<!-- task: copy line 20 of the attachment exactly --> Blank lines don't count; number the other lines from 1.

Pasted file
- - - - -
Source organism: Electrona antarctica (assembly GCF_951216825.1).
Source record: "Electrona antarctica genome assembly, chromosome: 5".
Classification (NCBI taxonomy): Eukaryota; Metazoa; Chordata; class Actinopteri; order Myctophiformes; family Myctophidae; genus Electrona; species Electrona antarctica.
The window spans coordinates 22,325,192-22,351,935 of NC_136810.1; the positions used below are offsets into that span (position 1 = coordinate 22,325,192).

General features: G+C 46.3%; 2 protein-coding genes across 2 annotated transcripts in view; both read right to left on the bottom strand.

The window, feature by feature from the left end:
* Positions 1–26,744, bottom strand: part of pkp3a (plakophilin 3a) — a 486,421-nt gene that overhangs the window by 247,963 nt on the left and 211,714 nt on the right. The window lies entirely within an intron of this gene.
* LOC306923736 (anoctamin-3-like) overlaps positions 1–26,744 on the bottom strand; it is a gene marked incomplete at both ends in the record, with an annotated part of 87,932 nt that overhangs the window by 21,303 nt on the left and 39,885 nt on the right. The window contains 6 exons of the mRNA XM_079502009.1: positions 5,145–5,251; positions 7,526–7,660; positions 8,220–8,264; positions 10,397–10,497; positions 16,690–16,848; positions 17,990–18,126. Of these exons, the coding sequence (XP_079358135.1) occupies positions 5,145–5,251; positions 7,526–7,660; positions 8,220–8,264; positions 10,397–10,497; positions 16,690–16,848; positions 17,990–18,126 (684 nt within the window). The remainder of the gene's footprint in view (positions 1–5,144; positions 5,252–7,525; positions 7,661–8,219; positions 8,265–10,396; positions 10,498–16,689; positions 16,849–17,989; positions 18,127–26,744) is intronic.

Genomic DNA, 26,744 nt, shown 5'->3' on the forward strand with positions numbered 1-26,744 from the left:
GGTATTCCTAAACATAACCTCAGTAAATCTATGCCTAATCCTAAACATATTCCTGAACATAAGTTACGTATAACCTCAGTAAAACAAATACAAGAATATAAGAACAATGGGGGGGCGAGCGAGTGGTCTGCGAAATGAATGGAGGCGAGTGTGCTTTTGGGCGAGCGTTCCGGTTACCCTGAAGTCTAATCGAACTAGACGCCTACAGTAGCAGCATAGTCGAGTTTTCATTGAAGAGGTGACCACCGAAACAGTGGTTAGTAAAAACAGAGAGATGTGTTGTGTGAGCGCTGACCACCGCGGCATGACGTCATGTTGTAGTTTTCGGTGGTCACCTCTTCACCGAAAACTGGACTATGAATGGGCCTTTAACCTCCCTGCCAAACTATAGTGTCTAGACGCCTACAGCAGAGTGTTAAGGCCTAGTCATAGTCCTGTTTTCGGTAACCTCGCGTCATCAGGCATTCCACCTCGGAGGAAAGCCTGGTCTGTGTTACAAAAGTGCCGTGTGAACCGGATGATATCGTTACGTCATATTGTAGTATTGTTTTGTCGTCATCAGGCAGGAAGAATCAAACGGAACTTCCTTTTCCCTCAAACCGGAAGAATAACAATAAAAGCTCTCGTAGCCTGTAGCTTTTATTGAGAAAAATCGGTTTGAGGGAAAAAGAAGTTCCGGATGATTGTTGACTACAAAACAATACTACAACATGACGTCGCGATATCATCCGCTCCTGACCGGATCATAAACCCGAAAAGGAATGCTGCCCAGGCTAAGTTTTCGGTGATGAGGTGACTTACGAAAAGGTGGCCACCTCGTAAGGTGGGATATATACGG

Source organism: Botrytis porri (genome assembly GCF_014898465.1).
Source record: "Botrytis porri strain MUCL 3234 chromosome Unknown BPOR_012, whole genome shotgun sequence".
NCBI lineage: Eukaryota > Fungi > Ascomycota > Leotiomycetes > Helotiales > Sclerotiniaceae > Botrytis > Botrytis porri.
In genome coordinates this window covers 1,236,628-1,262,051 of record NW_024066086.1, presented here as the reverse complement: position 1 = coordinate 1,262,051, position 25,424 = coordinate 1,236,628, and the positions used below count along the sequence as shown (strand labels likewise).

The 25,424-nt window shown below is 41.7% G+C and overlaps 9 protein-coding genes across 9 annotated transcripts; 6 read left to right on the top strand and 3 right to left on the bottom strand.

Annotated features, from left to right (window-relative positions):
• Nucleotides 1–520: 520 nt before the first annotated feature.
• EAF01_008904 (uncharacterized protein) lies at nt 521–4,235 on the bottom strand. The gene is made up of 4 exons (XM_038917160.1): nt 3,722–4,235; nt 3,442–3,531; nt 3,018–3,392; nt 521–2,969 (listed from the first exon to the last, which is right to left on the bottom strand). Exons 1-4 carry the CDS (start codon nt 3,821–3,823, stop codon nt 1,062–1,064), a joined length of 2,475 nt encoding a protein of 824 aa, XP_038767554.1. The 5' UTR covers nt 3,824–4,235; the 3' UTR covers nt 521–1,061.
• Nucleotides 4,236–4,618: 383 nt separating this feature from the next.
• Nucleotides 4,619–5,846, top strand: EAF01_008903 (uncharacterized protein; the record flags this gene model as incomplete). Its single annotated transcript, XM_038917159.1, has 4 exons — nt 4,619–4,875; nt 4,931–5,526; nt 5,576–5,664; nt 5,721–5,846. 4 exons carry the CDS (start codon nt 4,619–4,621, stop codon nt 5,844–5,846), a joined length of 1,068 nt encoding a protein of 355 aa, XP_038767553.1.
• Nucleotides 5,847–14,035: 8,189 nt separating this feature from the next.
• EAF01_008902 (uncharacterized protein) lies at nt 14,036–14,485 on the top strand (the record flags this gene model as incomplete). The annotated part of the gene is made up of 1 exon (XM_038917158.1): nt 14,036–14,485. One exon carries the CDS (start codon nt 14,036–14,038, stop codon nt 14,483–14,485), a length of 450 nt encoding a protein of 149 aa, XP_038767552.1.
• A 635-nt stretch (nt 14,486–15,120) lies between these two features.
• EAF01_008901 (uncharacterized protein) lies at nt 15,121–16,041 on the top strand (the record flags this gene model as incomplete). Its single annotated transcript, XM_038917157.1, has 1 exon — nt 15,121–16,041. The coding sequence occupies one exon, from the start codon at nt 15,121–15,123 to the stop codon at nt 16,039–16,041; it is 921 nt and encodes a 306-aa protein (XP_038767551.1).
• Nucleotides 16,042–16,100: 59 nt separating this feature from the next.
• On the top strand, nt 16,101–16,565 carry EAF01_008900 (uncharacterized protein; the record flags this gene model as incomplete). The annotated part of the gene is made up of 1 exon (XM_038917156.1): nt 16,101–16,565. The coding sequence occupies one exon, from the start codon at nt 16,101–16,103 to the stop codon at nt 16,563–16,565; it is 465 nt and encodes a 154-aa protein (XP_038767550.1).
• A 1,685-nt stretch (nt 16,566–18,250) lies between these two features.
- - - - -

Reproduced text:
• Nucleotides 4,619–5,846, top strand: EAF01_008903 (uncharacterized protein; the record flags this gene model as incomplete). Its single annotated transcript, XM_038917159.1, has 4 exons — nt 4,619–4,875; nt 4,931–5,526; nt 5,576–5,664; nt 5,721–5,846. 4 exons carry the CDS (start codon nt 4,619–4,621, stop codon nt 5,844–5,846), a joined length of 1,068 nt encoding a protein of 355 aa, XP_038767553.1.